To get the most out of your organic social media approach, incorporate paid tactics as well. By taking advantage of the vast reserves of information social media networks have about consumers, you can direct your paid advertising towards those new consumers who are most similar to your best customers.
You can also direct your advertising spend to consumers who are in your local area and fit the right demographic profile for what you do. Do you run a handyman service? Direct your advertising to consumers who just bought a home in the area. Did you just open an upscale Italian restaurant? Focus on people within a certain income bracket who can afford a three-course meal and a nice bottle of Barolo.
Take Advantage of In-App Advertising
Not all display networks are created equal. Some networks allow you the ability to prioritize placing your ads in front of mobile users through apps. When you’re thinking about mobile marketing, this is an important factor to consider.
When your ads appear in a mobile browser, you can get a little targeted about who sees those ads, but it’s not as granular as it could be. By using display ads that run in apps, you can target the apps that make the most sense for your ideal customer.
If you’re a caterer, you can run your ads in an event-planning app. If you sell baby products, you can target your advertising at those who downloaded a pregnancy tracker app. If you run a pet care business, run ads in a dog training app. There’s an app for just about everything, so the possibilities are endless!
Use Paid Search to Expand Your Reach
I’ve already talked a bit about the importance of having a mobile-friendly website and how that influences your SEO. But just as with non-mobile marketing, a combination of paid search and organic SEO tactics is always the best way to go when it comes to getting the greatest reach for your business.
Think about how search results appear on a mobile device. Because the screen is smaller, consumers have to scroll for longer to get to the results that are further down the page. And because paid search appears before all else on search engine results pages, ensuring that your paid ads are at the top of the page for relevant terms is a critical component in getting ahead in mobile.
Embrace Mobile-Specific Tactics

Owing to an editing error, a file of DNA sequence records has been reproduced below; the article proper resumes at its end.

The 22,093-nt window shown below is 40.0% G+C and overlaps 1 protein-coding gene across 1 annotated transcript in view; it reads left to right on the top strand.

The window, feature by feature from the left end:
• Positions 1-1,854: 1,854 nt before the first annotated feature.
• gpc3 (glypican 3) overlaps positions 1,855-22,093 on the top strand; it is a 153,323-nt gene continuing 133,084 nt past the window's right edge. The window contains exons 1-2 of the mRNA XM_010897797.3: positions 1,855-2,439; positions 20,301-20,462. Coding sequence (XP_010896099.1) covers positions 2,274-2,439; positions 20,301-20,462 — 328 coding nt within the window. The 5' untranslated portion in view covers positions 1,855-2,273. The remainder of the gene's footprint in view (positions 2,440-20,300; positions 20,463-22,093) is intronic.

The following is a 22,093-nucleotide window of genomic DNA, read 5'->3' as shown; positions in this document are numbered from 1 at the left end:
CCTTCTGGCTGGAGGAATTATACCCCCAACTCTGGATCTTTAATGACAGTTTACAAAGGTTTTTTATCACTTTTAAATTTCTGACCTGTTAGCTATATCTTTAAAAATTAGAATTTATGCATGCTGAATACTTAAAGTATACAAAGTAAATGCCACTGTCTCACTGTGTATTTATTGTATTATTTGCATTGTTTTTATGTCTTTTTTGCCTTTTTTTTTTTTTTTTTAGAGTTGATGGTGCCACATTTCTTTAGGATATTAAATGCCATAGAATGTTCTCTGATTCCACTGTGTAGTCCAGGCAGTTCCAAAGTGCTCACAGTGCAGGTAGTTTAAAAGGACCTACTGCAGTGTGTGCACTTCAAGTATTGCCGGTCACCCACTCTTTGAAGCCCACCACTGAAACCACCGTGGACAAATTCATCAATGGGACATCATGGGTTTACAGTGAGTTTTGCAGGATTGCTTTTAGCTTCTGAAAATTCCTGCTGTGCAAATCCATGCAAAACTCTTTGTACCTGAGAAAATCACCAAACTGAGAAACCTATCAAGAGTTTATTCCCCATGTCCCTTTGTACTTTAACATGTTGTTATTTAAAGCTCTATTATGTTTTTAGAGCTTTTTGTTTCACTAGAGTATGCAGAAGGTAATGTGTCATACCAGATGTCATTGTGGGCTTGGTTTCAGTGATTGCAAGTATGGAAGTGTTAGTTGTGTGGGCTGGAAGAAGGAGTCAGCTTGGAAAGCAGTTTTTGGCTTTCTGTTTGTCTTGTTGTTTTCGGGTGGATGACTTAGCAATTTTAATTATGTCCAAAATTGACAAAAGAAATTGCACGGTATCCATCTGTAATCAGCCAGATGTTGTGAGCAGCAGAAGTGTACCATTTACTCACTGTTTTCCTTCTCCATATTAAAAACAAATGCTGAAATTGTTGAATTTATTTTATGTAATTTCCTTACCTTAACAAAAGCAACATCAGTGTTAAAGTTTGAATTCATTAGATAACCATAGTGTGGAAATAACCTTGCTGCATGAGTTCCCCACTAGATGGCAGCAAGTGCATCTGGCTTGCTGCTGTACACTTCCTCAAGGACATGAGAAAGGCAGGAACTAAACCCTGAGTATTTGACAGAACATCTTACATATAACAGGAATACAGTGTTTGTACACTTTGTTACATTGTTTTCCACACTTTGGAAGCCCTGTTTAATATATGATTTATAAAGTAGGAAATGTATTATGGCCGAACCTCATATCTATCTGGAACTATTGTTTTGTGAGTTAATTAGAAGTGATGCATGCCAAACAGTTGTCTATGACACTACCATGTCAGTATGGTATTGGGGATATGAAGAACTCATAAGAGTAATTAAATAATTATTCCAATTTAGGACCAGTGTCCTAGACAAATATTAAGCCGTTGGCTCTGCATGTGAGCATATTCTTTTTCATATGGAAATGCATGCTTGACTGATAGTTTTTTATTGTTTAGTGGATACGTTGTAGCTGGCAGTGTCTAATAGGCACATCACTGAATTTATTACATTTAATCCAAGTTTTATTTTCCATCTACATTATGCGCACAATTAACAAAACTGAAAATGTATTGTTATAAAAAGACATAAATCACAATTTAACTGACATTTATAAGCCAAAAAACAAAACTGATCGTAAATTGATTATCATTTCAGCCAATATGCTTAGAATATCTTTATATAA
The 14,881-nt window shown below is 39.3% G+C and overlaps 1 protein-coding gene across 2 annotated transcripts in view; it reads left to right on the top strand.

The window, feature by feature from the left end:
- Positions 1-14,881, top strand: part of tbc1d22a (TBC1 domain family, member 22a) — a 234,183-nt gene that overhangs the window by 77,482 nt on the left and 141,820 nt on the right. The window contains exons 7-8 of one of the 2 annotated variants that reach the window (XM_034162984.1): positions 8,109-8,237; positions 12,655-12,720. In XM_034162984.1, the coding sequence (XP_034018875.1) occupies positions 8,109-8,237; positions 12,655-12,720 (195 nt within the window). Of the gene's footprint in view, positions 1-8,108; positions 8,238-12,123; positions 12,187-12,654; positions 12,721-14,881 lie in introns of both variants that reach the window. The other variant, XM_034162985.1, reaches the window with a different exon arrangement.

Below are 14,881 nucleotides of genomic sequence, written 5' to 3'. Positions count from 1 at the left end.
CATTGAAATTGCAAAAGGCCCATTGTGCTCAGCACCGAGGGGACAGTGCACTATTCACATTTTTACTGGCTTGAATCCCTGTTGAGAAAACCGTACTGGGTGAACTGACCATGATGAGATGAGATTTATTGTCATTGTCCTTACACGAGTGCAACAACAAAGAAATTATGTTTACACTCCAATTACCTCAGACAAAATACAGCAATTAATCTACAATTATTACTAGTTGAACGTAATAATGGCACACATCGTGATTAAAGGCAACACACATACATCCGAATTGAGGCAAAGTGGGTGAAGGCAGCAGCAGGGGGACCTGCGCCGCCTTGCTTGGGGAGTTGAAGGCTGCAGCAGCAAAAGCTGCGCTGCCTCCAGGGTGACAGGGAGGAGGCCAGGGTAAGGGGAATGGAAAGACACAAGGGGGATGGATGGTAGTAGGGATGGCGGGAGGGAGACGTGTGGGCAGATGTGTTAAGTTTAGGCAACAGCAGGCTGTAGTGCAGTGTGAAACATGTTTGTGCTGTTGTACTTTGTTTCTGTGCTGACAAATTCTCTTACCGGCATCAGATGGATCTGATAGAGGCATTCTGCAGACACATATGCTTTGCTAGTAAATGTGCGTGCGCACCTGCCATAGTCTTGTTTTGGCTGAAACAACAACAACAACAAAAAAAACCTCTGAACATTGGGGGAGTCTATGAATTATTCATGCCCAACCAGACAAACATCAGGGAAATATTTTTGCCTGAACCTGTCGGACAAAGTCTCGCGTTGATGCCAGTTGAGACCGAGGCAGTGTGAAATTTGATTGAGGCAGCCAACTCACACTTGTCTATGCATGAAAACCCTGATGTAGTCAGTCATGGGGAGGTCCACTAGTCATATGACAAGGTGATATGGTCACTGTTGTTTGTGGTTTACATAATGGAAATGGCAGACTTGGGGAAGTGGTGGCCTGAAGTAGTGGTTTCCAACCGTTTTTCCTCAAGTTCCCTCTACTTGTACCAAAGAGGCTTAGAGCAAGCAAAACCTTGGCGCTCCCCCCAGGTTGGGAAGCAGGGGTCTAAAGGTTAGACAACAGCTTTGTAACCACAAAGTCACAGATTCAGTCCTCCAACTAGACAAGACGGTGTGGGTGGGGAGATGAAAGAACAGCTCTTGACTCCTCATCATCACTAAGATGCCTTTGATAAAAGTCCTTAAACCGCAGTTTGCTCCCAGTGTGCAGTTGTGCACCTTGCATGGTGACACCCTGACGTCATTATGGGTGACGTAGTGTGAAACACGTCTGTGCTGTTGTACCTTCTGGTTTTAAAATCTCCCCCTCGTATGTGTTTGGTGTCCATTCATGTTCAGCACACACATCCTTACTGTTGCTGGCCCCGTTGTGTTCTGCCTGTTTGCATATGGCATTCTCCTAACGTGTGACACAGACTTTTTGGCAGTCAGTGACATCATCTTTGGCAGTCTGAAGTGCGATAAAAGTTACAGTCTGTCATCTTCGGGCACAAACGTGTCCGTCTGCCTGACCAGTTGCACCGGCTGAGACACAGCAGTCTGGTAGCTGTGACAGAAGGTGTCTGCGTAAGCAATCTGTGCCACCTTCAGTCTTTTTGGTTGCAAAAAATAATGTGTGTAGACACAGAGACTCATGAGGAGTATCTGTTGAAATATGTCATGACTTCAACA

Having a great website or clever social media campaign matters regardless of what kind of device consumers are encountering you on, but there are a few marketing tactics that are mobile-specific.
Geofencing allows you to send alerts to consumers who enter a specified area. How you define the area is up to you. You can set up a perimeter around your business and greet consumers who enter the field with an offer to set up an appointment with your team. Alternatively, you can establish a geofence around your competition’s brick-and-mortar store, displaying a coupon for your store when they get near your competition.
SMS is another clever way to reach consumers while they’re on-the-go. And they have shocking open rates”a survey found that 82% of all consumers read every single text message they receive. When you text your consumers, you reach them where they are, and provide them with a way to reach back out that’s convenient for them.
Mobile marketing has become an increasingly important part of a small business’s marketing efforts. But mobile marketing is made up of a lot of component parts and tactics, and it can be a burden for a business to take on by themselves. If you’re looking for comprehensive support with your mobile marketing efforts, take a look at what LOCALiQ can do for you!
Mobile Marketing Series
- 5 Stats that will Make You Believe in the Power of Mobile Marketing
- Magnificent Mobile Marketing Strategies: 5 You Need to Know
- How to Get Started with Mobile Marketing: 5 Simple Tips
- How Local Mobile Marketing Can Help You Capture New Customers
- A Comprehensive Guide to a Killer B2B Mobile Marketing Strategy
- How to Prepare Your Strategy for the Future of Mobile Marketing
- AR and Mobile Marketing: A Match Made in Heaven
- Can You Actually Drive Leads with Mobile Marketing?